‘You wouldn’t feed the pigeons' with the minimum wage: Cork TD calls for minimum wage to be increased to €15

The living wage — the minimum needed for a decent standard of living — was calculated at €12.90 an hour last September. 
‘You wouldn’t feed the pigeons' with the minimum wage: Cork TD calls for minimum wage to be increased to €15

The living wage — the minimum needed for a decent standard of living — was calculated at €12.90 an hour last September by a group of researchers, academics and social justice groups, known as the Living Wage Technical Group.

A CORK opposition TD has called for the national minimum wage to be increased to €15 an hour, stating that “you wouldn’t feed the pigeons” with the current rate of €10.50.

Socialist Party TD for Cork North Central Mick Barry made the comments while addressing Tánaiste and Minister for Enterprise, Trade and Employment Leo Varadkar during Leaders’ Questions in the Dáil in recent days.

“I’ve heard you say that you’re bringing a proposal on the living wage to cabinet before summer. Very good. You wouldn’t feed the pigeons these days with the minimum wage, but to be clear, €12.90 - that figure was set before this inflation crisis — before rents started regularly topping €2,500 per month.

“What’s needed as an hourly wage just to survive, to live these days — I would say [is] €15 an hour,” Mr Barry said.

The living wage — the minimum needed for a decent standard of living — was calculated at €12.90 an hour last September by a group of researchers, academics and social justice groups, known as the Living Wage Technical Group.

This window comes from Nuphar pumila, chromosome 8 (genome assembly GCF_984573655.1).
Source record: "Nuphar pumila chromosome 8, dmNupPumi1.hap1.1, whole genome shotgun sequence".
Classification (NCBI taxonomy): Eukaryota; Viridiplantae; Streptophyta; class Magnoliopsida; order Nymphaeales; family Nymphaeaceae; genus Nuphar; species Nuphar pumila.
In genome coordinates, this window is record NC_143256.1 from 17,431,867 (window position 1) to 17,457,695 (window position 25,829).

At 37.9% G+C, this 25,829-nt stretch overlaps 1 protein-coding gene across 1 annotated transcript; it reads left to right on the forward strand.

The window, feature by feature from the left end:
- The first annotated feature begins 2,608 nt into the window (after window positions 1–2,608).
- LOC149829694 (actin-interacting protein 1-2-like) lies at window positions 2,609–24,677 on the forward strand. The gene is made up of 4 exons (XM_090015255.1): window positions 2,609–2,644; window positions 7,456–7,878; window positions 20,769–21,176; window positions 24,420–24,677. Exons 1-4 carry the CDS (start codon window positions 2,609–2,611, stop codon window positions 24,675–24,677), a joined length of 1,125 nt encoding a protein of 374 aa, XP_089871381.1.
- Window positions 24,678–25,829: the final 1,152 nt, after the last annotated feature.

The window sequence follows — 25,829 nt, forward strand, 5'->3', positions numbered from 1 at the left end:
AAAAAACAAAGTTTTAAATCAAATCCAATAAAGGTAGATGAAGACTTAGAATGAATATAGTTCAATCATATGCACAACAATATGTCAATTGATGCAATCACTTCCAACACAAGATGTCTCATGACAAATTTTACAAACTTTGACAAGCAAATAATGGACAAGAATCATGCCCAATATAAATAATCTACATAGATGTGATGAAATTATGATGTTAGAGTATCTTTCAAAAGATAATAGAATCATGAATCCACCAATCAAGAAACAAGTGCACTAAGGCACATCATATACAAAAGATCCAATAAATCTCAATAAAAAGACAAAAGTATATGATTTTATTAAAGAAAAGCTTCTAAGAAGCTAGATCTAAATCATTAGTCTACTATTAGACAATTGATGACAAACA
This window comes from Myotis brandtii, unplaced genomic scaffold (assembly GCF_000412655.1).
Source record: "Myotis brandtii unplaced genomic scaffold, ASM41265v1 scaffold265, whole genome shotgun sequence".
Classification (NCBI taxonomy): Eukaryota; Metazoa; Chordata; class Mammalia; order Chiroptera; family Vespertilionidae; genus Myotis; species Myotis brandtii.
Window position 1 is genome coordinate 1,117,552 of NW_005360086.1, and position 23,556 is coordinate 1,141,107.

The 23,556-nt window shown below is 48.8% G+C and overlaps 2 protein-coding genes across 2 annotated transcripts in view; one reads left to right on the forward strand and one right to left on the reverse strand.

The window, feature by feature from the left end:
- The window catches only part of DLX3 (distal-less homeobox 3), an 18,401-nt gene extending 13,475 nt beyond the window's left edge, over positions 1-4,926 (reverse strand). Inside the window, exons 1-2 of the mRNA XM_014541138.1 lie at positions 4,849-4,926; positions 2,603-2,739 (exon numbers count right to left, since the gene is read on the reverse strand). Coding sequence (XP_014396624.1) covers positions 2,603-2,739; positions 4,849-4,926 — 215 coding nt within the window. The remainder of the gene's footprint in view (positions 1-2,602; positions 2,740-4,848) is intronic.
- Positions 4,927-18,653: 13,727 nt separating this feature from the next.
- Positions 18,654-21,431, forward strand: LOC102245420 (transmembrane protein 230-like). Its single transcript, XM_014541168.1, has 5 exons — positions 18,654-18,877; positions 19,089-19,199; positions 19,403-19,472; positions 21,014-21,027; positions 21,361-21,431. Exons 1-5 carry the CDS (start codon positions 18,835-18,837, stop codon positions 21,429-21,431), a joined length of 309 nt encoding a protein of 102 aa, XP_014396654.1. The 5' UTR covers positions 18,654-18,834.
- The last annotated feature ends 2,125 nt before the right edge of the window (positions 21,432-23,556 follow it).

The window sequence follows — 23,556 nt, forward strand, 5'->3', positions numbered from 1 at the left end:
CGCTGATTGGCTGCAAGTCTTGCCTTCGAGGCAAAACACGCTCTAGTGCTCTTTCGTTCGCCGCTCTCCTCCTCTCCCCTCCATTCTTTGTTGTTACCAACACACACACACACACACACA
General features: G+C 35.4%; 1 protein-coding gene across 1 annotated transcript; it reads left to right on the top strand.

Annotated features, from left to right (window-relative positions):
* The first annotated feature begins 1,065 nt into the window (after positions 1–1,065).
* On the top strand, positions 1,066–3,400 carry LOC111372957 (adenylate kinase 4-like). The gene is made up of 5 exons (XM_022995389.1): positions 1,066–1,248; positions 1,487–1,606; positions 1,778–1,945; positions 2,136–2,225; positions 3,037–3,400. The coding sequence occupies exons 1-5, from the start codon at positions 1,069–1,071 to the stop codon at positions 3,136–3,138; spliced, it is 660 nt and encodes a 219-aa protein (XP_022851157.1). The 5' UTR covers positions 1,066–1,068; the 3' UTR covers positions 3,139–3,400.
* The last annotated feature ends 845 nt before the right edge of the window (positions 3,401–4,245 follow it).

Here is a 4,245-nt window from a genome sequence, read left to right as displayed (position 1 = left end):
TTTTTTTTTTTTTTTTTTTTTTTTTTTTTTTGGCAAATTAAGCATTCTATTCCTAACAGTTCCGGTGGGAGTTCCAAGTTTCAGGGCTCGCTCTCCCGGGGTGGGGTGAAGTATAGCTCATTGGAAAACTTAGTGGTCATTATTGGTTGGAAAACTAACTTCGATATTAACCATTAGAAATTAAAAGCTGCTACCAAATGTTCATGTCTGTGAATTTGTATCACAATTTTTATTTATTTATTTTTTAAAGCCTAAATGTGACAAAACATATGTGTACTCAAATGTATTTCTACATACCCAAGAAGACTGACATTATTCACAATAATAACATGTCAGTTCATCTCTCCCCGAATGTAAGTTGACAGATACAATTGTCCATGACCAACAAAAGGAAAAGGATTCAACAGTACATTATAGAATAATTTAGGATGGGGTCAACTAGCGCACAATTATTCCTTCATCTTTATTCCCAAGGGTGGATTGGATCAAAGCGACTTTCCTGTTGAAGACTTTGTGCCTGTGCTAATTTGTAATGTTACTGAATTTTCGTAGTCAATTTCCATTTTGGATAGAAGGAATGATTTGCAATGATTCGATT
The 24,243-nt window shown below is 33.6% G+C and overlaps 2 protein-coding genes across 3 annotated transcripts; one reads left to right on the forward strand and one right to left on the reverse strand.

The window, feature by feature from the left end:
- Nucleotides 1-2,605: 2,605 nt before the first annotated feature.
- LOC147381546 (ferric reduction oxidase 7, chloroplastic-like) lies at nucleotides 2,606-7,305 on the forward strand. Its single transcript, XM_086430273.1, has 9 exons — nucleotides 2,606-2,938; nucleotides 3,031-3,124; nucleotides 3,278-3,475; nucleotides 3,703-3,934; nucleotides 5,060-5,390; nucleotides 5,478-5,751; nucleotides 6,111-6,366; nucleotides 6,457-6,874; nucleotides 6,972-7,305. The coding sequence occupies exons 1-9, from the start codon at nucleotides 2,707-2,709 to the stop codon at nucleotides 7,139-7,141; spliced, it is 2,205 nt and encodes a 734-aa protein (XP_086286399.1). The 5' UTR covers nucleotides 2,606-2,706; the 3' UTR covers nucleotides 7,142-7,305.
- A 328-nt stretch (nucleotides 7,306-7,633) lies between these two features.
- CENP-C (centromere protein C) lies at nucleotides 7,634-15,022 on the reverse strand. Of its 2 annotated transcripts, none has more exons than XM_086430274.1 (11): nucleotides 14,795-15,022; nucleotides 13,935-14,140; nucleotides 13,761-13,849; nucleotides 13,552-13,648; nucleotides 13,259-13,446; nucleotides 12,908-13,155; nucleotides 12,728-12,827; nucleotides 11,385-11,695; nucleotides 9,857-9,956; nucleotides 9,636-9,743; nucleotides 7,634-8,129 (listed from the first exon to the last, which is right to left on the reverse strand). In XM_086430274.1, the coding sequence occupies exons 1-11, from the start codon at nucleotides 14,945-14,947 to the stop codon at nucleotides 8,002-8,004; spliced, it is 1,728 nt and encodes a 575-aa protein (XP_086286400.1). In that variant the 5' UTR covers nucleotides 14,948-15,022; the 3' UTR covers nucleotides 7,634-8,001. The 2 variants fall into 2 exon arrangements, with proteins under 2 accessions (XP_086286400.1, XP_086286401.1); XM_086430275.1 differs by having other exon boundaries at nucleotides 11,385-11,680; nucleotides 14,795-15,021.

Responding, Mr Varadkar affirmed the Government’s commitment to securing better wages and terms and conditions for people.

“We have the sixth highest minimum wage in the world, or in the western world anyway, based on purchasing power parity.

“We intend to improve on that through the move to a living wage, the introduction of auto-enrolment to ensure everyone who works in Ireland has access to an occupational pension in addition to the State pension and also the kind of laws I am bringing in at the moment, for example, statutory sick pay,” he continued.

However, the Tánaiste warned that pay rises will only go so far in mitigating against the spiralling cost of living.

“Pay rises can only be part of the solution because pay rises have to be funded.

“Employers who pay pay rises often fund those pay rises by increasing the prices they charge their customers for the goods and services they produce,” he said.

Mr Varadkar said the Government wants to avoid a situation like the one that existed in the 1970s “where people got substantial pay increases every year but it did not do them any good because prices went up by just as much”.

“That is why we need to look at the thing in the round.

“We must look at what we are going to do on welfare, pay, income taxes and the cost of things like childcare and education,” he said.

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